• You expect the allowable values for some of the fields to frequently change over time, and you'd like to avoid multiple trivial releases of your code.
        • Updating your code in production is fraught with red tape; in some corporate environments, database changes can often sneak under the wire, avoiding onerous (but unsophisticated) bureaucratic constraints.
        • You have a very large number of entry fields with a large number of similar attributes, and you want to simplify your application code.
        • You need to be able to re-configure your application on the fly in a distributed environment.

        I'm sure there are more reasons than this, but these are a few which come to mind, suggesting that the advice dragonchild offered above is not universally true.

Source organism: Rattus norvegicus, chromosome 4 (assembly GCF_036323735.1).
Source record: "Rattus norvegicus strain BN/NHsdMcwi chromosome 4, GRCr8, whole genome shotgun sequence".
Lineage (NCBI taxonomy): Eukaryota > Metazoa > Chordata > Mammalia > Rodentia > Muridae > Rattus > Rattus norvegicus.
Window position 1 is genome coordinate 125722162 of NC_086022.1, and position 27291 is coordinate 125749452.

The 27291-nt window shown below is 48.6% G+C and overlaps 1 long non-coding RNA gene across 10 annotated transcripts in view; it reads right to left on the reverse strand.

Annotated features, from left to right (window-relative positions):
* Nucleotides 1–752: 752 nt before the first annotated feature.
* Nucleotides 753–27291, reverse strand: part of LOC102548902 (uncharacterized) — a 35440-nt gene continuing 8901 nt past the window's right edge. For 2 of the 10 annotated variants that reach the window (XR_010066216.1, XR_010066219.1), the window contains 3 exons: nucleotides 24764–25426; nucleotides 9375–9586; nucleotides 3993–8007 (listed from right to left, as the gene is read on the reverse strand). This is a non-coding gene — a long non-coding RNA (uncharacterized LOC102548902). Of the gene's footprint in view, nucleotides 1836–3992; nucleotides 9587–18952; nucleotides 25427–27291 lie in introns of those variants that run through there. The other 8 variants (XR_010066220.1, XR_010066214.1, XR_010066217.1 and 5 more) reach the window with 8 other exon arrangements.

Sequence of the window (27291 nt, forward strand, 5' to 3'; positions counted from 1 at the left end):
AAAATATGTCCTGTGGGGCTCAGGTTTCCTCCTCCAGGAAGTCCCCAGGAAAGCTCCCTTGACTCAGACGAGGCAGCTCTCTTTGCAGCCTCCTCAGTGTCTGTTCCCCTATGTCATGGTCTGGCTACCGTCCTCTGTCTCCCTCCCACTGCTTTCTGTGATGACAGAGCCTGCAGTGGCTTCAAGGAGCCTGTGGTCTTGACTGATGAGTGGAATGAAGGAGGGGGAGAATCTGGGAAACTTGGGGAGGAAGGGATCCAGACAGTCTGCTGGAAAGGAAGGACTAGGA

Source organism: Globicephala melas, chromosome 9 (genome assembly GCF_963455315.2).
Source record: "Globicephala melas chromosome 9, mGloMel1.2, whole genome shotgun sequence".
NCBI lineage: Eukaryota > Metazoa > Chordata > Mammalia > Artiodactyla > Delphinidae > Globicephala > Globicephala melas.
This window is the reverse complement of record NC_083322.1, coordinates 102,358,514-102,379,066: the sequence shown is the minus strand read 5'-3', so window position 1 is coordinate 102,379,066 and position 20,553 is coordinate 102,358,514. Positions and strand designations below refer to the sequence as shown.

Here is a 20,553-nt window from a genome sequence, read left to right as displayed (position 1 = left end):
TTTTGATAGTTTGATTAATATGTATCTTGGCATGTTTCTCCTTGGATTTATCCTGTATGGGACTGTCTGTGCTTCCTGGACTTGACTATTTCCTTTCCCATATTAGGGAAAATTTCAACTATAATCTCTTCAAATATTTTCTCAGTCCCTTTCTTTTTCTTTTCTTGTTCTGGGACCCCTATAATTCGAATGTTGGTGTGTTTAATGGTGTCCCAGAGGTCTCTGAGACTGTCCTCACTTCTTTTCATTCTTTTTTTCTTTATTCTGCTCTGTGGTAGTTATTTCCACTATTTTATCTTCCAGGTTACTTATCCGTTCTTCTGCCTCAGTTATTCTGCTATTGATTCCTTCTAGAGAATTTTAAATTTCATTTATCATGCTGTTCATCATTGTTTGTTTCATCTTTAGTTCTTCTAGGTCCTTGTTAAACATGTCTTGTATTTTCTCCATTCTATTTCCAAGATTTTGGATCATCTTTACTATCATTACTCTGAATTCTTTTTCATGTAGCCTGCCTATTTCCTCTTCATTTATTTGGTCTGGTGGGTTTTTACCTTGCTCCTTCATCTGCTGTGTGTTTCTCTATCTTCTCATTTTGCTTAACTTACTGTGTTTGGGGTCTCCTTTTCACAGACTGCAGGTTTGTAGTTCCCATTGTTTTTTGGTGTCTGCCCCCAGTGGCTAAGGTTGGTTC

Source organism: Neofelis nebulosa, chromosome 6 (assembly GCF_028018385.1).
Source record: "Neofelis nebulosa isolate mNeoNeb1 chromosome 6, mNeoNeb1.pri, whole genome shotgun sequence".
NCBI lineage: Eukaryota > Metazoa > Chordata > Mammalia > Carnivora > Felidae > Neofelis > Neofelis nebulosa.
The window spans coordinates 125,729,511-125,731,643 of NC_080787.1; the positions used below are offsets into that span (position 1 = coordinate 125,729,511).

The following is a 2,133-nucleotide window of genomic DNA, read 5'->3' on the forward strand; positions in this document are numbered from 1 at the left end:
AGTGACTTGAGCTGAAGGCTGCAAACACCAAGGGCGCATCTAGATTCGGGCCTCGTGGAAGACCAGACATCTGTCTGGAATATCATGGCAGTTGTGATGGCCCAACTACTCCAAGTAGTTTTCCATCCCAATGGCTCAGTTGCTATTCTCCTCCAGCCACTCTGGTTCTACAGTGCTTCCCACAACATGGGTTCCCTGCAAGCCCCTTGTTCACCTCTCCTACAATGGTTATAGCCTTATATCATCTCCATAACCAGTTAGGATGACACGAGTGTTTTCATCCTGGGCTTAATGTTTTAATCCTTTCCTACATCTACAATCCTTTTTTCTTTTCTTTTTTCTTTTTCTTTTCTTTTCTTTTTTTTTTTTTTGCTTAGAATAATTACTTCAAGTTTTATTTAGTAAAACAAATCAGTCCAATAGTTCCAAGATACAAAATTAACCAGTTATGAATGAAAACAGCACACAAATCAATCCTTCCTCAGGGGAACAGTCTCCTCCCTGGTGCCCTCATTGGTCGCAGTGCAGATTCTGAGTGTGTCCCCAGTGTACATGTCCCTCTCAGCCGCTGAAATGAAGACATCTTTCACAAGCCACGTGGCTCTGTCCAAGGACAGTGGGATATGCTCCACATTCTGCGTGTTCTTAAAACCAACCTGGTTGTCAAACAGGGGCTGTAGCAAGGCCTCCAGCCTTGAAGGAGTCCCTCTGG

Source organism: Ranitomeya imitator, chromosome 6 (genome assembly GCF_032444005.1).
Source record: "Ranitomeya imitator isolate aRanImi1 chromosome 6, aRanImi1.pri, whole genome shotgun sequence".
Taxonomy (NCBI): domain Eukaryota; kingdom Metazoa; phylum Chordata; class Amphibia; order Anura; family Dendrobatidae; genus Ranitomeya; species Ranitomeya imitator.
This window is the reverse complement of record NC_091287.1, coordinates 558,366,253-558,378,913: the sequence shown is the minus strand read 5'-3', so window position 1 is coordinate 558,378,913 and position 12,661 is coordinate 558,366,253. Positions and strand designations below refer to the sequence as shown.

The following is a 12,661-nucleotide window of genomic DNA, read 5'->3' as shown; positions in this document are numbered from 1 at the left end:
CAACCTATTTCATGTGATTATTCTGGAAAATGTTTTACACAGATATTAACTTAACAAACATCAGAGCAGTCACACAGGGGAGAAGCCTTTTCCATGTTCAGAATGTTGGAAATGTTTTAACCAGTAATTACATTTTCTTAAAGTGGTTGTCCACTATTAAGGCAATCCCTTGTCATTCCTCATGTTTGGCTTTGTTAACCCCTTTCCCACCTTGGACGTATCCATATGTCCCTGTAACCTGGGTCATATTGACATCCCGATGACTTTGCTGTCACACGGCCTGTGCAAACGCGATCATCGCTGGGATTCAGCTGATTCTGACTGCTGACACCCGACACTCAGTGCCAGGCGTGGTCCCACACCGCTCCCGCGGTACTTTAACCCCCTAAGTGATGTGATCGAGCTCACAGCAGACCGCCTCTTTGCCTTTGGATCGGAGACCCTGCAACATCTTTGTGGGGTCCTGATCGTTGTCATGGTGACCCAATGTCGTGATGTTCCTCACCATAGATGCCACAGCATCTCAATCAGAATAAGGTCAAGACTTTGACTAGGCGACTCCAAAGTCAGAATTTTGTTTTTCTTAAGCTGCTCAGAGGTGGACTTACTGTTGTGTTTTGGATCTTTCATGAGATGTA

if the discussion is about putting code in your DB that apps should SELECT out and then run arbitrarily, I'd agree with you on moral grounds -- but there are lots of situations where the "data" for one application is "constraints" for another application.

        CMSs are a great example of applications where the person writing the application doesn't know what kinds of constraints the end user needs for their data, because the "content" is different for each installation -- so the "adminstrators" of the system enter the constraint data, and the "users" of the system enter the content that conforms to those constraints.

        Surely you wouldn't suggest that everyone who wants to install/maintain a complex application needs to write code to define how they wnat to allow others to use that application? you might rgue "that's what configuration files are for." but how is puting that information in a configuration file really any different then putting it in a database?